GAO Report on Drug Compounding: Lack of Both Clear Authority and Reliable Data Compounds FDA’s Inability to Act

August 4, 2013

By Karla L. Palmer

The General Accountability Office (“GAO”) recently released its Report on Drug Compounding as Congress faces dueling compounding bills in the Senate (S. 959, Pharmaceutical Compounding Quality and Accountability Act, sponsored by Sen. Tom Harkin) and the House of Representatives ( H.R. ___, The Compounding Clarity Act, authored by Rep. Morgan Griffith; H.R. 2186, Verifying Authority and Legality in Drug Compounding Act of 2013, sponsored by Rep. Ed Markey; H.R. ___, Supporting Access to Formulated and Effective (S.A.F.E.) Compounded Drugs Act, sponsored by Rep. Rosa DeLauro.  The House Committee on Oversight and Government Reform requested GAO to conduct the drug compounding investigation because of the 2012 NECC fungal meningitis outbreak and because GAO was asked to update its 2003 testimony on drug compounding.  The detailed Report addresses: (1) the current status of FDA’s authority to regulate compounding, including perceived gaps between federal and state authority; (2) FDA’s use of data and its authority to oversee or otherwise regulate compounding; and (3) state and pharmacy organization actions taken to improve oversight of compounding pharmacies.  The GAO reviewed the current federal statutory and regulatory scheme, reviewed FDA data and databases, conducted interviews of federal officials and national pharmacy organizations, and reviewed compounding in four states: California, Iowa, Connecticut, and Florida (chosen because of their varied populations, geography and pharmacy regulations).  The GAO conducted the audit from February to July 2013.  The Report recognized that drug compounding, performed by thousands of pharmacies, is “an integral part” of the pharmacy profession and is practiced in many environments, including hospitals (77% of which purchase compounded products from an outside source); community and chain drug store pharmacies; and infusion settings.  It noted that compounded drugs make up about 1-3% of the U.S. prescription drug market.  Report at 5.

The GAO reached several conclusions and made both recommendations for Congressional Consideration and Executive Acton, including the following:

  • FDA’s inspection authority and inconsistent court decisions have hampered its ability to inspect and take enforcement action against pharmacies since at least 2002.  According to GAO, the “lack of consensus” concerning when compounding becomes manufacturing where FDA has clear authority (i.e., anticipatory compounding, or whether compounding drugs in large quantities and selling across state lines is manufacturing) has resulted in gaps in oversight between state and federal regulatory entities.  Report at 7-9.  GAO discussed FDA’s proposal to create a new category of “nontraditional compounding” and the objections to the same by some national pharmacy organizations.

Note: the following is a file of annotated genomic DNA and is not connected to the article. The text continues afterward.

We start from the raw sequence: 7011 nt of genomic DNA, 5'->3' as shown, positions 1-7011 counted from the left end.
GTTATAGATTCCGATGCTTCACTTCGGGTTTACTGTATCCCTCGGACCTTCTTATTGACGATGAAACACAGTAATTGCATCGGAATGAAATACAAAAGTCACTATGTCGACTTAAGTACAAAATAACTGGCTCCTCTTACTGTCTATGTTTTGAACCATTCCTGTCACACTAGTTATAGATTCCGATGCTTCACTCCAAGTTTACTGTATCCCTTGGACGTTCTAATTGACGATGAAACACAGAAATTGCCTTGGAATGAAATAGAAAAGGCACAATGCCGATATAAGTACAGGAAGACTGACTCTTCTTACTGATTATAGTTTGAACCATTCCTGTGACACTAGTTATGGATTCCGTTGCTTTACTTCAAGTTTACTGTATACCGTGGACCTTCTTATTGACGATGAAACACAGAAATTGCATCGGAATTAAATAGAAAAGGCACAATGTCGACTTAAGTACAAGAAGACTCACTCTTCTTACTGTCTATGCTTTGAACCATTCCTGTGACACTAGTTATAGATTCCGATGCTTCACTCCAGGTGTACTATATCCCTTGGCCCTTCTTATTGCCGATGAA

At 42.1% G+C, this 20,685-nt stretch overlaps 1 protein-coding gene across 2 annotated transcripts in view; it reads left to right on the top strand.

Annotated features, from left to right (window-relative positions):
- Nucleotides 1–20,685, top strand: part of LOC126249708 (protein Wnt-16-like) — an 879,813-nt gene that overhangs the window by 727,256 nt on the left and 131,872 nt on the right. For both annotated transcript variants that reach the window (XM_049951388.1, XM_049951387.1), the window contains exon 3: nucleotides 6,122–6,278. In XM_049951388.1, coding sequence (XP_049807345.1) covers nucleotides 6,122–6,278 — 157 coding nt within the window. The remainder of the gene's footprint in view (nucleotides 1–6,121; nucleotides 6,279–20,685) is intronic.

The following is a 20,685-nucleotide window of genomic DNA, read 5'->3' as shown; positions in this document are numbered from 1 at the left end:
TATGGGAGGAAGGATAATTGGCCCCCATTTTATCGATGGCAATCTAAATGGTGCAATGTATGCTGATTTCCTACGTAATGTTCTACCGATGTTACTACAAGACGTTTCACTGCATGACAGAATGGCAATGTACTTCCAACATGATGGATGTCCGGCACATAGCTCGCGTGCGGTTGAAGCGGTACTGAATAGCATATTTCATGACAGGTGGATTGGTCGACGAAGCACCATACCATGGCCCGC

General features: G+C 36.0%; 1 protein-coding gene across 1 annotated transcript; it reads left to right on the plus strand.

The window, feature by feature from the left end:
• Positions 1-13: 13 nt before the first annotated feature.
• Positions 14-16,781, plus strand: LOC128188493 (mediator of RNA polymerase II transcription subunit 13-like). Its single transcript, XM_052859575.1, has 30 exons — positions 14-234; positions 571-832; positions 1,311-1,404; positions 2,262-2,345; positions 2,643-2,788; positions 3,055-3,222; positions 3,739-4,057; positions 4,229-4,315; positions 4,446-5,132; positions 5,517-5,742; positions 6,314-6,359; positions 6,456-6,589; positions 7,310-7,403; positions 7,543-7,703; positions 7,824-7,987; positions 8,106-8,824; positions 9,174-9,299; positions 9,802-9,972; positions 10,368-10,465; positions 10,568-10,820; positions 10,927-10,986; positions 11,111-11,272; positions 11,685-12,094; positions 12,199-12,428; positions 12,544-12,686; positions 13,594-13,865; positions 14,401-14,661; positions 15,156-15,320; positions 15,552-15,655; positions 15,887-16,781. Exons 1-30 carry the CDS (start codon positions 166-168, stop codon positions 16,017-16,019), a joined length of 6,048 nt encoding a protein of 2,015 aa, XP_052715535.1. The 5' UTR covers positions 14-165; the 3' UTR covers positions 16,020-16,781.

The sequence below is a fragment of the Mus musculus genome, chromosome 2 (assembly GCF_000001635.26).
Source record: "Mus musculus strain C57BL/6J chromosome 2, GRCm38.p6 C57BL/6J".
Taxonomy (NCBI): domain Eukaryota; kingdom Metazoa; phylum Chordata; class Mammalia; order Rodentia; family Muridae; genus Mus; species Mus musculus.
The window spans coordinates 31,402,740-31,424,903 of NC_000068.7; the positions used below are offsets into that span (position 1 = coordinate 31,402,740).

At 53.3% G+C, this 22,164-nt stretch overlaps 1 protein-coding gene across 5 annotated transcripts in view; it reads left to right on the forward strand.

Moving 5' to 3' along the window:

o GAO recommends that Congress clarifies FDA’s authority to regulate drug compounding.  Report at 27 (Matter for Congressional Consideration).

  • Combined with limited oversight, GAO found that FDA “lacks timely and reliable information” to prioritize inspections, and conduct follow up and enforcement actions.  FDA’s FACTS inspection database fails to identify the Agency’s pharmacy inspection activities and the final classification of those inspection results.  Until 2012, FDA did not inspect pharmacies unless it received complaints or adverse event reports.  FDA registration of some pharmacies as manufacturers has also resulted in no additional FDA inspection oversight, and causes confusion concerning the significance of a pharmacy’s FDA registration as manufacturer.  Of the 194 pharmacy inspections since 2002 FDA failed to take enforcement action against at least 31 where significant problems were found (GAO did not consider issuance of warning letters to be enforcement action).  GAO concluded that “FDA lacks ready access to key data to inform its decision making on its oversight priorities and take appropriate action when problems are identified.”  Report at 16.  GAO also addressed FDA’s recent and ongoing inspections of sterile compounding pharmacies, blogged about here, noting that these inspections revealed numerous sterility issues.

o GAO recommends that FDA ensure its databases (including its FACTS database) collect “reliable and timely” information on all inspections including recommendations from districts and actions taken.  FDA also must differentiate in its database “those manufacturers of FDA-approved drugs that FDA inspects for compliance with good manufacturing practices from those entities compounding drugs that are not FDA-approved and that FDA does not routinely inspect.’’  Report at 27 (Recommendations for Executive Action). 

While it made no specific recommendations as a result of the state regulatory schemes it reviewed, GAO detailed for each of the four identified states their vastly different abilities to effectively oversee compounding activities.    In its separate comments concerning the Report, HHS agreed generally that the Report “accurately details the limitations associated with FDA’s authority to oversee drug compounding,” and thus supports GAO’s conclusion that Congress should consider clarifying FDA’s authority to “oversee entities that compound drugs.”  Report at 27.  With three very different, and controversial, compounding bills pending, and after several hearings on these issues, Congress is indeed already “considering” FDA’s authority to regulate compounding pharmacies.  Faced with significant and mounting opposition from pharmacy groups and other stakeholders concerning the reach and provisions of the proposed legislation, whether Congress ultimately passes any of the three remains uncertain.  Stay tuned.